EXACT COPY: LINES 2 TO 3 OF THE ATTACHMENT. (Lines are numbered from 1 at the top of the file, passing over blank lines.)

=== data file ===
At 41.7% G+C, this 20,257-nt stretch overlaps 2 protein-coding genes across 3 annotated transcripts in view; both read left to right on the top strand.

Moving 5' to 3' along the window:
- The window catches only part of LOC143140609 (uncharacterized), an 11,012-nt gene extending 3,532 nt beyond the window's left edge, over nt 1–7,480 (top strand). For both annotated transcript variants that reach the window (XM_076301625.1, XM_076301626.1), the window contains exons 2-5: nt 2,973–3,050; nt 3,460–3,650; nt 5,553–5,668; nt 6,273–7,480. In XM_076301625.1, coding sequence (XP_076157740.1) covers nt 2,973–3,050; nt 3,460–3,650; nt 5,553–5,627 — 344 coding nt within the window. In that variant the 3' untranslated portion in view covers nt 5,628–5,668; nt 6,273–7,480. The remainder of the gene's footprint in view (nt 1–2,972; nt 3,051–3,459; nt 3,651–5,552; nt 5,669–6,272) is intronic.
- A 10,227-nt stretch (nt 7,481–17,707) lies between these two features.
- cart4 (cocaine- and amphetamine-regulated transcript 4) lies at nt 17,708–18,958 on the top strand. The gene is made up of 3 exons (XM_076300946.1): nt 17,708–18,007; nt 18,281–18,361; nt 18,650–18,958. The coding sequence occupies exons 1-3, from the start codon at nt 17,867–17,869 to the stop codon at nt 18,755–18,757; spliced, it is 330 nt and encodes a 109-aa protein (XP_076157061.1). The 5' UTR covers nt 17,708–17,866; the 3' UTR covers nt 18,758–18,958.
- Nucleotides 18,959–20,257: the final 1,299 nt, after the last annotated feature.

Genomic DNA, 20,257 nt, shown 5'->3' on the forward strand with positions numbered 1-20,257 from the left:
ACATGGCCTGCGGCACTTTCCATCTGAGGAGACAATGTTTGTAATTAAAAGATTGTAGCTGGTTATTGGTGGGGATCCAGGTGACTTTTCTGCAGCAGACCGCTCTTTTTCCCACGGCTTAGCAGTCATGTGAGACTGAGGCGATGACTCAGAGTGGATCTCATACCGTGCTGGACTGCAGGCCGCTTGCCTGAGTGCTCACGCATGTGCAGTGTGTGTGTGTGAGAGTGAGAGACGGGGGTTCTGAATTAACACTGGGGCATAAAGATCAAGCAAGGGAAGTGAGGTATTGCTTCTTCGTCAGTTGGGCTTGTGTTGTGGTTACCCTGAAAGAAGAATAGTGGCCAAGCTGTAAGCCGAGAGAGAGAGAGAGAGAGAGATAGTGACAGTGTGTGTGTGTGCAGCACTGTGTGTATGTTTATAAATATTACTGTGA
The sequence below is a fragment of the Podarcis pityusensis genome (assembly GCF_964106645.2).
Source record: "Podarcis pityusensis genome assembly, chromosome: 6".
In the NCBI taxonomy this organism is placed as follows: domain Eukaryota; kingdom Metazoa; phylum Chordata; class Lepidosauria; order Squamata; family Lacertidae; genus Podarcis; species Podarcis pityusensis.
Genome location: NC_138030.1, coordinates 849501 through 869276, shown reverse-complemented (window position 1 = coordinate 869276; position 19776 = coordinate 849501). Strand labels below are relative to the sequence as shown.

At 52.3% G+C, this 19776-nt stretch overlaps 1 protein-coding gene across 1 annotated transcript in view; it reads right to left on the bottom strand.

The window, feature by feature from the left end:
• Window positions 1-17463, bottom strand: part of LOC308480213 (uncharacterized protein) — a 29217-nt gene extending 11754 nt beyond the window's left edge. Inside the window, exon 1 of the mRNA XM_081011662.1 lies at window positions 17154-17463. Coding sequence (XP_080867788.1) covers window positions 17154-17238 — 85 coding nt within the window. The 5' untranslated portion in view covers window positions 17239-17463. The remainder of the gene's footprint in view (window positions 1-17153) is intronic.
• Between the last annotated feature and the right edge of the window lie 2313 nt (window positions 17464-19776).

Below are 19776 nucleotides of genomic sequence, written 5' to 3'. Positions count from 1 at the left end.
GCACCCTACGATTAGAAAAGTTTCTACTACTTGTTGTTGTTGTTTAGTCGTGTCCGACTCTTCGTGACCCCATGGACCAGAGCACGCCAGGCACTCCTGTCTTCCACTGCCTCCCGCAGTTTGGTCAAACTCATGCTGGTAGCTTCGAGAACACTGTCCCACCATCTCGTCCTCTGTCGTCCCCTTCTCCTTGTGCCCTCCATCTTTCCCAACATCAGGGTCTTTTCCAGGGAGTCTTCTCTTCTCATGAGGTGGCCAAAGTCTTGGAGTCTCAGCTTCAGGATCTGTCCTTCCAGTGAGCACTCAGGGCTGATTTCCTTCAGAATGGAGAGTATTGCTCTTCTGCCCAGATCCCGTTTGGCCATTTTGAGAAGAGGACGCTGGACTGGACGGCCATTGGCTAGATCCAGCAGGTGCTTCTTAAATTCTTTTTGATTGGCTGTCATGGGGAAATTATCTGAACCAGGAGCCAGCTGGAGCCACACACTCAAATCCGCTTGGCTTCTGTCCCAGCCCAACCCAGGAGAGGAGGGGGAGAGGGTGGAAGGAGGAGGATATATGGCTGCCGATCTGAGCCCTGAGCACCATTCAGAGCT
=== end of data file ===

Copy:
Moving 5' to 3' along the window:
- The window catches only part of LOC143140609 (uncharacterized), an 11,012-nt gene extending 3,532 nt beyond the window's left edge, over nt 1–7,480 (top strand). For both annotated transcript variants that reach the window (XM_076301625.1, XM_076301626.1), the window contains exons 2-5: nt 2,973–3,050; nt 3,460–3,650; nt 5,553–5,668; nt 6,273–7,480. In XM_076301625.1, coding sequence (XP_076157740.1) covers nt 2,973–3,050; nt 3,460–3,650; nt 5,553–5,627 — 344 coding nt within the window. In that variant the 3' untranslated portion in view covers nt 5,628–5,668; nt 6,273–7,480. The remainder of the gene's footprint in view (nt 1–2,972; nt 3,051–3,459; nt 3,651–5,552; nt 5,669–6,272) is intronic.